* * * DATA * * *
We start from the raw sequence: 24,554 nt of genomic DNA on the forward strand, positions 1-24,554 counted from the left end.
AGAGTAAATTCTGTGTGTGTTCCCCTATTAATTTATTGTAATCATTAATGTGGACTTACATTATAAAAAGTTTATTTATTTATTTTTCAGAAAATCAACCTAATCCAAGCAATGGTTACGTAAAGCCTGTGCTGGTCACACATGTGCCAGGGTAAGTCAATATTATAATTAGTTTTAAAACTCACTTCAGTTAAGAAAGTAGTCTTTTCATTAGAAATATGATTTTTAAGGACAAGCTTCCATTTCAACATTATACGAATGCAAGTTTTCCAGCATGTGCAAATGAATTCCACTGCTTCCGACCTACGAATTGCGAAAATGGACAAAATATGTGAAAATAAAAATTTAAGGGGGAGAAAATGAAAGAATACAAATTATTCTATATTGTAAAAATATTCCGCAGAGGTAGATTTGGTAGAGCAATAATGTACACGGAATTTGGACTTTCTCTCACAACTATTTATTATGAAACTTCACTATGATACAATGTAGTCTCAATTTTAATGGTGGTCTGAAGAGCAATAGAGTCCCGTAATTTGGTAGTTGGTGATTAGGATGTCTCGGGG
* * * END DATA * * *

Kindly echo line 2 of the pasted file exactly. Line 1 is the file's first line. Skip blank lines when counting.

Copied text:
AGAGTAAATTCTGTGTGTGTTCCCCTATTAATTTATTGTAATCATTAATGTGGACTTACATTATAAAAAGTTTATTTATTTATTTTTCAGAAAATCAACCTAATCCAAGCAATGGTTACGTAAAGCCTGTGCTGGTCACACATGTGCCAGGGTAAGTCAATATTATAATTAGTTTTAAAACTCACTTCAGTTAAGAAAGTAGTCTTTTCATTAGAAATATGATTTTTAAGGACAAGCTTCCATTTCAACATTATACGAATGCAAGTTTTCCAGCATGTGCAAATGAATTCCACTGCTTCCGACCTACGAATTGCGAAAATGGACAAAATATGTGAAAATAAAAATTTAAGGGGGAGAAAATGAAAGAATACAAATTATTCTATATTGTAAAAATATTCCGCAGAGGTAGATTTGGTAGAGCAATAATGTACACGGAATTTGGACTTTCTCTCACAACTATTTATTATGAAACTTCACTATGATACAATGTAGTCTCAATTTTAATGGTGGTCTGAAGAGCAATAGAGTCCCGTAATTTGGTAGTTGGTGATTAGGATGTCTCGGGG